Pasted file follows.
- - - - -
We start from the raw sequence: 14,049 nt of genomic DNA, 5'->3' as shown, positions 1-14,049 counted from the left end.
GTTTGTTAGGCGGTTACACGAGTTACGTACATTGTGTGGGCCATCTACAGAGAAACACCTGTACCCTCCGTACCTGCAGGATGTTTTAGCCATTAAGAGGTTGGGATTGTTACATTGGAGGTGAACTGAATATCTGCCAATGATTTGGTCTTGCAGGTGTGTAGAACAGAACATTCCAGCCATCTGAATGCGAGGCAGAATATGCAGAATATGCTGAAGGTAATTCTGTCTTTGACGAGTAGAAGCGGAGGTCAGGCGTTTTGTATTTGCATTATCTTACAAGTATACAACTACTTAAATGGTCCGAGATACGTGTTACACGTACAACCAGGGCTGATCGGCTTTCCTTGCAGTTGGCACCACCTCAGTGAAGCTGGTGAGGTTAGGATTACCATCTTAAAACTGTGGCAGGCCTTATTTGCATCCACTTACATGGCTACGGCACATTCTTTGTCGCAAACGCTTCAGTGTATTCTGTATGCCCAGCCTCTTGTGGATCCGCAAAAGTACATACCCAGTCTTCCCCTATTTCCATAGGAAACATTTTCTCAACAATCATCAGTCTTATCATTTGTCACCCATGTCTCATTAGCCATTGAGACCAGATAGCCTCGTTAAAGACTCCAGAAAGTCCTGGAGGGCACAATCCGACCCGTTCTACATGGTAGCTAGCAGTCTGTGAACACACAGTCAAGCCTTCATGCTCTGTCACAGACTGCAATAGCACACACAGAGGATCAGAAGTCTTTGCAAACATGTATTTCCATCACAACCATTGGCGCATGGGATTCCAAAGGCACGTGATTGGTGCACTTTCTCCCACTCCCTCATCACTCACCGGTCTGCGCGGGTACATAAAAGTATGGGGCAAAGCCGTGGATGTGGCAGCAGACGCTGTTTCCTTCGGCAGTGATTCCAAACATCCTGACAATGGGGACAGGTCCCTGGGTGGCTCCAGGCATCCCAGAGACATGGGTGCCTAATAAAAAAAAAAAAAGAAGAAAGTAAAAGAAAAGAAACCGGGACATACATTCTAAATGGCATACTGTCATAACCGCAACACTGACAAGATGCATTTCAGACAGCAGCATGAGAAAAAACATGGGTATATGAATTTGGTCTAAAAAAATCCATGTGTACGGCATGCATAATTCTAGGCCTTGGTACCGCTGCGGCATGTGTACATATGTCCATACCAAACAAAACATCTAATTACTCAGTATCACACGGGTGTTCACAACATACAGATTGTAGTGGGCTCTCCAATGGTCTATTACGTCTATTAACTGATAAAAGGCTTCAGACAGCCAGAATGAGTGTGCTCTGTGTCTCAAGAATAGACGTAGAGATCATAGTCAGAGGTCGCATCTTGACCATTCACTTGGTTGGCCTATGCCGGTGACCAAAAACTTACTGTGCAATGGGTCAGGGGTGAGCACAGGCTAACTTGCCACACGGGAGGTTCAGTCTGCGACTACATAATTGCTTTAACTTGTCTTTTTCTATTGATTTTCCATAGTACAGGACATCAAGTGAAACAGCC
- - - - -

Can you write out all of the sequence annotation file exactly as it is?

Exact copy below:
We start from the raw sequence: 14,049 nt of genomic DNA, 5'->3' as shown, positions 1-14,049 counted from the left end.
GTTTGTTAGGCGGTTACACGAGTTACGTACATTGTGTGGGCCATCTACAGAGAAACACCTGTACCCTCCGTACCTGCAGGATGTTTTAGCCATTAAGAGGTTGGGATTGTTACATTGGAGGTGAACTGAATATCTGCCAATGATTTGGTCTTGCAGGTGTGTAGAACAGAACATTCCAGCCATCTGAATGCGAGGCAGAATATGCAGAATATGCTGAAGGTAATTCTGTCTTTGACGAGTAGAAGCGGAGGTCAGGCGTTTTGTATTTGCATTATCTTACAAGTATACAACTACTTAAATGGTCCGAGATACGTGTTACACGTACAACCAGGGCTGATCGGCTTTCCTTGCAGTTGGCACCACCTCAGTGAAGCTGGTGAGGTTAGGATTACCATCTTAAAACTGTGGCAGGCCTTATTTGCATCCACTTACATGGCTACGGCACATTCTTTGTCGCAAACGCTTCAGTGTATTCTGTATGCCCAGCCTCTTGTGGATCCGCAAAAGTACATACCCAGTCTTCCCCTATTTCCATAGGAAACATTTTCTCAACAATCATCAGTCTTATCATTTGTCACCCATGTCTCATTAGCCATTGAGACCAGATAGCCTCGTTAAAGACTCCAGAAAGTCCTGGAGGGCACAATCCGACCCGTTCTACATGGTAGCTAGCAGTCTGTGAACACACAGTCAAGCCTTCATGCTCTGTCACAGACTGCAATAGCACACACAGAGGATCAGAAGTCTTTGCAAACATGTATTTCCATCACAACCATTGGCGCATGGGATTCCAAAGGCACGTGATTGGTGCACTTTCTCCCACTCCCTCATCACTCACCGGTCTGCGCGGGTACATAAAAGTATGGGGCAAAGCCGTGGATGTGGCAGCAGACGCTGTTTCCTTCGGCAGTGATTCCAAACATCCTGACAATGGGGACAGGTCCCTGGGTGGCTCCAGGCATCCCAGAGACATGGGTGCCTAATAAAAAAAAAAAAAGAAGAAAGTAAAAGAAAAGAAACCGGGACATACATTCTAAATGGCATACTGTCATAACCGCAACACTGACAAGATGCATTTCAGACAGCAGCATGAGAAAAAACATGGGTATATGAATTTGGTCTAAAAAAATCCATGTGTACGGCATGCATAATTCTAGGCCTTGGTACCGCTGCGGCATGTGTACATATGTCCATACCAAACAAAACATCTAATTACTCAGTATCACACGGGTGTTCACAACATACAGATTGTAGTGGGCTCTCCAATGGTCTATTACGTCTATTAACTGATAAAAGGCTTCAGACAGCCAGAATGAGTGTGCTCTGTGTCTCAAGAATAGACGTAGAGATCATAGTCAGAGGTCGCATCTTGACCATTCACTTGGTTGGCCTATGCCGGTGACCAAAAACTTACTGTGCAATGGGTCAGGGGTGAGCACAGGCTAACTTGCCACACGGGAGGTTCAGTCTGCGACTACATAATTGCTTTAACTTGTCTTTTTCTATTGATTTTCCATAGTACAGGACATCAAGTGAAACAGCC